James F. McGrath (Exploring Our Matrix)

Test Your Memory of the Memory Conference

Chris Keith and Steve Walton drew attention to the videos that have been made available of the papers read at the conference about memory and Jesus at St. Mary’s University. I’m delighted these have been made available, since I wanted to attend the conference but was unable to. But what I’d really like is for [Read More...]

Archeomatica: Tecnologie per i Beni Culturali

A TECHNOLOGYforALL ENEA partecipa con strumentazioni hi-tech per i beni culturali

Al “TECHNOLOGYforALL”, gli esperti dell’ENEA illustreranno le tecnologie innovative, le attività e le strumentazioni hi-tech – come laser scanner e fibre ottiche –  per studiare lo stato di conservazione di reperti di pregio storico e culturale. In particolare, martedì 4 dalle 10 alle 16.30, nella Villa di Massenzio, sull’Appia Antica, gli esperti dell’ENEA effettueranno test sullo stato di conservazione e la presenza di bio-degrado di alcuni affreschi, utilizzando  un laser scanner RGB-ITR e il LIF scanning CALIFFO riproducendone il modello 3D di laser scanner a colori.

American School of Classical Studies in Athens: Events

All the glisters on the Silk Road: Lapis, Glass and Syria

October 04, 2016 - 10:54 AM - LECTURE Dr Wendy Reade, Honorary Associate of Archaeology, University of Sydney

Spuren der Befestigung von Weihgeschenken am archaischen Apollon-Tempel in Syrakus

September 28, 2016 - 10:51 AM - LECTURE Daphni Doepner (Bonn)

Bryn Mawr Classical Review

2016.09.43: Ambroise de Milan, La fuite du siècle. Introduction, texte critique, traduction et notes. Sources chrétiennes, 576

Review of Camille Gerzaguet, Ambroise de Milan, La fuite du siècle. Introduction, texte critique, traduction et notes. Sources chrétiennes, 576. Paris: 2015. Pp. 379. €45.00 (pb). ISBN 9782204104647.

2016.09.42: Digital Classics outside the Echo-Chamber: Teaching, Knowledge Exchange and Public Engagement

Review of Gabriel Bodard, Matteo Romanello, Digital Classics outside the Echo-Chamber: Teaching, Knowledge Exchange and Public Engagement. London: 2016. Pp. 234. £34.99. ISBN 9781909188617.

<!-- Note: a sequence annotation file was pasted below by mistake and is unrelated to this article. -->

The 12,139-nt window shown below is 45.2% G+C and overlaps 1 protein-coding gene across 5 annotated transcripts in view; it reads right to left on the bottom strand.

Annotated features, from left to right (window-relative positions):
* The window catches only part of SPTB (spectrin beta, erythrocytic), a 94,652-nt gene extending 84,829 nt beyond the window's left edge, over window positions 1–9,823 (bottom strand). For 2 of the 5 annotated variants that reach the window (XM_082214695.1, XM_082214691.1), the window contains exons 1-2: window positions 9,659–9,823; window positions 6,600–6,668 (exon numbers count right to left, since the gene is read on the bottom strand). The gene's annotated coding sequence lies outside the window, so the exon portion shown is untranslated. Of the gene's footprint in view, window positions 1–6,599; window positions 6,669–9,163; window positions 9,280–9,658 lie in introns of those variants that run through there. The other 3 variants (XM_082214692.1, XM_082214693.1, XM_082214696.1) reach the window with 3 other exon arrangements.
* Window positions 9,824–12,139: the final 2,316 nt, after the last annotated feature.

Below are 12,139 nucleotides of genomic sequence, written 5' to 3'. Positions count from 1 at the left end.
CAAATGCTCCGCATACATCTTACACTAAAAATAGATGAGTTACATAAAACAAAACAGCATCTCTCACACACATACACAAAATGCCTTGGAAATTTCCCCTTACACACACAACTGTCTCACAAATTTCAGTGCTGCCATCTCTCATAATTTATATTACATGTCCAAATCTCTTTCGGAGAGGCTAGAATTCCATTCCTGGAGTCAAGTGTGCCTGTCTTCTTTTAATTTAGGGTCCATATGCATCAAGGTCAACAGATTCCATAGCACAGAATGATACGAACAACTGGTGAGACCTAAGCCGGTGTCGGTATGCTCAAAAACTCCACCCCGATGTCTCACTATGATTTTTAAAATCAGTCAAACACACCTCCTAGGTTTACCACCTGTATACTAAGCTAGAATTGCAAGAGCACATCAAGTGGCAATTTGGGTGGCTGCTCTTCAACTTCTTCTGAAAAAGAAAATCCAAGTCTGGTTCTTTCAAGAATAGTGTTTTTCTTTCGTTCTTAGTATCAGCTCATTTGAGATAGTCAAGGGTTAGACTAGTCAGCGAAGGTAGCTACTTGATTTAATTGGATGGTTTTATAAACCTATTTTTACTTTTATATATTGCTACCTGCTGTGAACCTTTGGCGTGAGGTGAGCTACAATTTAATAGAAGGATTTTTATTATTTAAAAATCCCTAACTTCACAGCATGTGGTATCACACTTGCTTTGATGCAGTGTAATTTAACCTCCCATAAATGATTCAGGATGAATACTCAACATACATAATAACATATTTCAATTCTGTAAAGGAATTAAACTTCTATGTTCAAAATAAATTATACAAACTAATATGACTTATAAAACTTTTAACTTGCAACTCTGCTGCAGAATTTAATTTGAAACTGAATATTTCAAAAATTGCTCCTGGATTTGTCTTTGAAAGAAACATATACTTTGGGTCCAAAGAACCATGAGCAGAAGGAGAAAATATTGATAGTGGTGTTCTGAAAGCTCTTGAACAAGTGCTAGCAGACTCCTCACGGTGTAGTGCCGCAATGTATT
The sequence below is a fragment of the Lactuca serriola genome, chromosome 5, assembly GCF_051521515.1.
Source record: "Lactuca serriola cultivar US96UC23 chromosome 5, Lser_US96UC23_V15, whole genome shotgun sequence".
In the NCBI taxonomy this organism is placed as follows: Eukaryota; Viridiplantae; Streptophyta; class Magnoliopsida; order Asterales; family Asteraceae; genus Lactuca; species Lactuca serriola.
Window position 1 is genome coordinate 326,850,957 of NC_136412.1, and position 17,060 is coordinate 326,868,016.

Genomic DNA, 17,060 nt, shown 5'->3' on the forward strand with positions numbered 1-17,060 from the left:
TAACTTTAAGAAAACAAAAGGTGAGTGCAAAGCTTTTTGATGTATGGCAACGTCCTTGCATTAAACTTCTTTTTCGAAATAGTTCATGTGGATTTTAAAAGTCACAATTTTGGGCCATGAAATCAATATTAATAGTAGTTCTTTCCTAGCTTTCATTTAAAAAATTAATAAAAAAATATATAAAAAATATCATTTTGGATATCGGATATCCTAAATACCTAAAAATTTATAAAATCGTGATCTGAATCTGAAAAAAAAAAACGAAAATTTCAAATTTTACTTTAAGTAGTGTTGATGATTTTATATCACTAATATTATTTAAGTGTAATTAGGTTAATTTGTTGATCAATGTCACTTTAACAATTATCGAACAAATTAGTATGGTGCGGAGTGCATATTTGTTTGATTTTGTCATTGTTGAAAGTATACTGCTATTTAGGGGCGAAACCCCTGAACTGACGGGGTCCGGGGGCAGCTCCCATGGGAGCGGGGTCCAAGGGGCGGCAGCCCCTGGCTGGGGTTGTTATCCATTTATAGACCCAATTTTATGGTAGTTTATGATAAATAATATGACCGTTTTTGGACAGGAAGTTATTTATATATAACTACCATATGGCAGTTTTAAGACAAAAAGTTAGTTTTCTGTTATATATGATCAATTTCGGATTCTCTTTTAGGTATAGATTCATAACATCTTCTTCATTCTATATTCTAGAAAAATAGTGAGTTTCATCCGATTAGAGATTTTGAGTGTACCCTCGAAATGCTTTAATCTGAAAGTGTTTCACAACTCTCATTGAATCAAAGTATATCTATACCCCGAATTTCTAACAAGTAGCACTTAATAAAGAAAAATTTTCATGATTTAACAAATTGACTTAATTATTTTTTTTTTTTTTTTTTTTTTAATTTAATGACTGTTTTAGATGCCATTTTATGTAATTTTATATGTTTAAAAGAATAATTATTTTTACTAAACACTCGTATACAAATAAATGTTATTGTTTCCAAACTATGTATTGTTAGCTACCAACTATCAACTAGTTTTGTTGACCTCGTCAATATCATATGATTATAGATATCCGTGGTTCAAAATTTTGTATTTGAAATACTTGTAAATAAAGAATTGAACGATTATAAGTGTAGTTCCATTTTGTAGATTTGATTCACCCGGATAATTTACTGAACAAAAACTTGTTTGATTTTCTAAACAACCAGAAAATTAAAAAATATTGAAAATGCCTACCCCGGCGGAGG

Compitum - publications

K. Brodersen, Palladius. Das Bauernjahr


Kai Brodersen, Palladius. Das Bauernjahr, Berlin-New York, 2016.

Éditeur : De Gruyter
Collection : Sammlung Tusculum
704 pages
ISBN : 9783110440133
98 $

How did the agricultural year look in ancient times? Palladius's influential work on agriculture in late antiquity provides a detailed answer. It was widely disseminated during the Middle Ages and early modern period, and had a major influence on the development of farm work. For the first time, the 15 books that make up this work are made accessible in a Latin-German bilingual edition.

Source : De Gruyter

American School of Classical Studies in Athens: Events

La circulation du denier romain en Grèce à l’époque hellénistique

October 07, 2016 - 10:30 AM - ΗΜΕΡΙΔΑ Patrick MARCHETTI Université de Namur – Χαρίκλεια Παπαγεωργιάδου IIE / EIE

Les relations France-Grèce pendant la dictature (1967-1974). Exil, engagement, résistance

October 07, 2016 - 10:20 AM - ΗΜΕΡΙΔΑ Servanne Jollivet CNRS/ENS - TransferS – Νικόλαoς Μανιτάκης ΕΚΠΑ

American School of Classical Studies in Athens: News

VIDEOCAST - Glimpses of the Past in the Cultural Expressions of Greece and Turkey - Session I

History in Motion: Relating the Past through Cinema and Televized Serials Yannis Papadopoulos & Thanassis Agathos, “Byzantium in Greek Cinema and Television”

Paul Barford (Portable Antiquity Collecting and Heritage Issues)

Dodgy Dealers Faking Provenance Could be out of Pocket, Hugely

The Dancing Shiva was returned
to India in September 2014,
after it was found to have been
stolen from a temple in Tamil Nadu.